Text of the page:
Special feature
Giving children the best possible start

By Harriet Ernstsons Wednesday 02 January 2013 Updated: 02/01 14:03

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Buy photos » Sure Start staff - information worker Sarah Walker, support worker Mo Dennis, volunteer worker Ali Wakeman and finance monitoring officer Mollie Smith. Pictures by Marcus Mingins 5112019MMR2. Order these pictures at www.buyphotos247.com.

FAMILIES in Redditch have been turning to Sure Start for help and advice for more than a decade.

But what do the six centres dotted around the borough actually provide for those in need?

Reporter Harriet Ernstsons met information worker Sarah Walker and acting programme manager Louise Langston to find out more.

STOP smoking advice, drug and alcohol education, baby massage, information about feeding children - the list of services offered at Sure Start Children’s Centres is endless.

The first site opened in 2006, five years after Redditch Borough Council successfully bid for money from the Government. Staff had been previously working out of community buildings in the town.

Now the 50 members of staff and 38 volunteers have six buildings to work from in Batchley, Riverside, Lodge Park, Matchborough, Church Hill and Woodrow.

Each one is located on or near a bus route so those without their own transport can reach them and all rated good or outstanding by Ofsted.

In the past six years, the YMCA has been running two of the sites, with the council responsible for the other four.

But integrated working means both organisations hope to offer the same service to the public, regardless of which centre they attend.

Information worker Sarah Walker said: “We aim to provide local families with children under five services and groups to help them so families can get involved with their children’s developmental health and education until they get to school.”

Many of the courses and information sessions are focused around enabling families to provide a better lifestyle for their young ones - whether it is interacting more with their baby or learning how to introduce them to solid foods.”

The importance of working with other professionals within the community is also a high priority for the centres, working with speech and language teams in a bid to improve speech development.

Speakers of Polish and Urdu work within the centres to provide a range of services to those for whom English is not their first language, while community midwives, CAB, counsellors and many others also work from the buildings.

“If somebody comes in to one of the Children’s Centres with a child under five we will endeavour to help them and if we can’t help them we will find someone who can. No one should leave without some advice or some form of help.”

Acting programme manager Louise Langston said the ethos had always been to provide universal services that everybody can attend.

“We try and create a welcoming atmosphere as we know for some people to walk through the door it takes a lot of courage.

Our aims include getting people back in to jobs or education and ensuring their children are ready for school.”

The service is set to evolve again as the Government looks at Sure Start expanding to cover youngsters aged from birth to 19.

“This will involve us linking with schools more and perhaps offering advice such as living skills for teens and budgeting.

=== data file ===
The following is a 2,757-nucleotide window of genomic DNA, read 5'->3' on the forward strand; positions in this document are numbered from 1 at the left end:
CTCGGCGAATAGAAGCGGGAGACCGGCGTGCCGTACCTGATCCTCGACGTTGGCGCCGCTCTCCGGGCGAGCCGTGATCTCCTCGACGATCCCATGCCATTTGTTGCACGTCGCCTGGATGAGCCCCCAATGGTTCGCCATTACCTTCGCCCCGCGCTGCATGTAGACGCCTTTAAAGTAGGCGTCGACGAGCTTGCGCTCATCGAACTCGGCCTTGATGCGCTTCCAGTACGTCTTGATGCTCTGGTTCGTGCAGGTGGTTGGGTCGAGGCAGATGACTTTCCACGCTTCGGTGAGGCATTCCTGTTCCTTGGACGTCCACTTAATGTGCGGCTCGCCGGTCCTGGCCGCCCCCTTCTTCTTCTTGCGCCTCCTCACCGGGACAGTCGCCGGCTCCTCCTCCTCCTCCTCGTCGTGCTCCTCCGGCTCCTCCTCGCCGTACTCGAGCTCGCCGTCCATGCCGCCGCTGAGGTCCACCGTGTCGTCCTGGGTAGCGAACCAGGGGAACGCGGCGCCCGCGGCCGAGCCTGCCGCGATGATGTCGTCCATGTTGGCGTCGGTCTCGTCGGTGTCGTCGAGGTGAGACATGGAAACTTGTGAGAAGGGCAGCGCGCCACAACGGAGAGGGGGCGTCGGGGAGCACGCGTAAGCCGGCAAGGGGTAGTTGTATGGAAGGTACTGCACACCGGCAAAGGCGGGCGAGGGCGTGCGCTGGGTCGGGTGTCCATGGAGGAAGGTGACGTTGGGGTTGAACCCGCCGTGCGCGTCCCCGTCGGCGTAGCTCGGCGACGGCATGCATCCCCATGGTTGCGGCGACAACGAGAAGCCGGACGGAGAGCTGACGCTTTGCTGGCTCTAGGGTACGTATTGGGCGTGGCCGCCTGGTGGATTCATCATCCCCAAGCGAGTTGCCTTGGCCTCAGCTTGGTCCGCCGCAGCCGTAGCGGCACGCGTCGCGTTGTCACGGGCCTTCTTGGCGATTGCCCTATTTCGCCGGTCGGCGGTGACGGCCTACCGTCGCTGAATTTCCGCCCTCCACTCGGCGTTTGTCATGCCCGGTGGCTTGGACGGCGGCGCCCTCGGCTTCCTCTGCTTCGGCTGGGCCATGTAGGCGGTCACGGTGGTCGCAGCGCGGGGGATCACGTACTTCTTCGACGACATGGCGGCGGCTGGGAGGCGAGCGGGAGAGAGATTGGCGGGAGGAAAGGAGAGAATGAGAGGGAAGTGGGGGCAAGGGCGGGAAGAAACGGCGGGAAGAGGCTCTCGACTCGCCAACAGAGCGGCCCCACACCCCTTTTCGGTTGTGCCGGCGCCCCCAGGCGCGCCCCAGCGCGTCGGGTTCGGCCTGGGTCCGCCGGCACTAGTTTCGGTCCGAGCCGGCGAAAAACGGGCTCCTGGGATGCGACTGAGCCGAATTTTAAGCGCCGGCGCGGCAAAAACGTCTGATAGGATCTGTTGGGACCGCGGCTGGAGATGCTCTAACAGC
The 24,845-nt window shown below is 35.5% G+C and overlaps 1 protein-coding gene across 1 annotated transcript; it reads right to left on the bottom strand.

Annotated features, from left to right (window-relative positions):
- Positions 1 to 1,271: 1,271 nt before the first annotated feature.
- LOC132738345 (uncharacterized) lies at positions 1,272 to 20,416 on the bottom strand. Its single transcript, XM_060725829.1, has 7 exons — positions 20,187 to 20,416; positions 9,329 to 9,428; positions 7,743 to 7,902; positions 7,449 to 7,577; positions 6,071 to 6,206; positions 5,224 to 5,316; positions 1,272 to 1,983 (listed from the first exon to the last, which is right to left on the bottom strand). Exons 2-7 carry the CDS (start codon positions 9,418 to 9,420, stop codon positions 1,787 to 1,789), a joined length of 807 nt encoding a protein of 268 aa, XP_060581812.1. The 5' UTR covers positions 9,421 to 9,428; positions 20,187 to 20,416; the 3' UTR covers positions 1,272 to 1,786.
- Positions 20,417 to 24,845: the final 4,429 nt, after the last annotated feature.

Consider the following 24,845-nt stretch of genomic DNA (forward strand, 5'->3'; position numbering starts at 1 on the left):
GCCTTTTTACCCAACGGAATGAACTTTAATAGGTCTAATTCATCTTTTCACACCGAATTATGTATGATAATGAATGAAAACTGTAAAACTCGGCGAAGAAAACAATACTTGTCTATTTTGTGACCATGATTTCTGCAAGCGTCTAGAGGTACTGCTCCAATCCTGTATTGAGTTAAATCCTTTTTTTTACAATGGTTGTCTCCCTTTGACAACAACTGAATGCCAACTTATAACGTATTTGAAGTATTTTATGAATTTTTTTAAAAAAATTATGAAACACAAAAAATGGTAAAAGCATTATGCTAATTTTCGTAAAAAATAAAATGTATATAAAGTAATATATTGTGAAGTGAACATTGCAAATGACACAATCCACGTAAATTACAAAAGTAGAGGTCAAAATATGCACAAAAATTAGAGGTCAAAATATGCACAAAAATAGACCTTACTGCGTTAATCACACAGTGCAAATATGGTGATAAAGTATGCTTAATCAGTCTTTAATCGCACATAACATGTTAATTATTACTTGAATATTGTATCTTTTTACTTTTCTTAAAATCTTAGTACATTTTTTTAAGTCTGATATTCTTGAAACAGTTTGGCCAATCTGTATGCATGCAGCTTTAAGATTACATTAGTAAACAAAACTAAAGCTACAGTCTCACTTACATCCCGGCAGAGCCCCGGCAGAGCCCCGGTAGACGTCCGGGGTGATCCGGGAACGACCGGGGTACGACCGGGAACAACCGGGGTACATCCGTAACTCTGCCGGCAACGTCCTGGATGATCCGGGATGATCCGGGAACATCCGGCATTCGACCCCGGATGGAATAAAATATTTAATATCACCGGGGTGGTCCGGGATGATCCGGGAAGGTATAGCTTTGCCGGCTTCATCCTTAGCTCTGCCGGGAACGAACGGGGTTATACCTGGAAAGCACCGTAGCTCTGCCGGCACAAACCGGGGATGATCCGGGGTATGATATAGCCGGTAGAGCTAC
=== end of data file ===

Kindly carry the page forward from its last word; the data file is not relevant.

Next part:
“If parents have any ideas about services they would like us to provide we would like them to let us know.”

Search ‘Redditch Childrens Centres’ on Facebook, visit redditchchildrenscentres.wordpress.com or follow @scootsquirrel on Twitter for more information about the service.

Here are some of examples of how the work of Sure Start has benefited residents from the town.

JENNA referred herself for support and advice on sleep and behaviour, working with support worker Louise Hall.

After a couple of months, she arrived at Maple Trees Children’s Centre in Matchborough one day in desperate need of help and support after becoming a single parent to two children, sleeping on the sofa of a relative.

Louise was able to work with CAB, the council and Shaw Trust to help Jenna with her housing situation and finances. She is now in a house and in a much better position, continuing to work with the Shaw Trust in a bid to get back into work.

MARK started attending groups aimed at dads with his son Kyle after becoming a parent aged 17.

After volunteering at Stay and Play sessions, he successfully applied for an assistant apprenticeship, gaining a qualification in children and young people’s workforce by attending a day release course at NEW College.

His training at Sure Start has enabled him to gain a full-time job at a YMCA nursery Squirrels as an early years practitioner.

KAT decided to give something back to the service after receiving support, volunteering at Holly Trees Children’s Centre in Riverside in 2011.

Since then she has completed courses in numeracy, literacy and first aid. This has given her the ability to join a foundation access course and a diploma at college.

She said: “I really appreciate what the Children’s Centres have done for me. They have supported me through difficult times and I don’t know what I would have done without the support of Mo Dennis, he was brilliant.”

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Buy photos» Kat Fynn with daughter Phoebe, two, and Mark Daniell with son Kyle, three, are two of the centres' success stories 5112019MMR1

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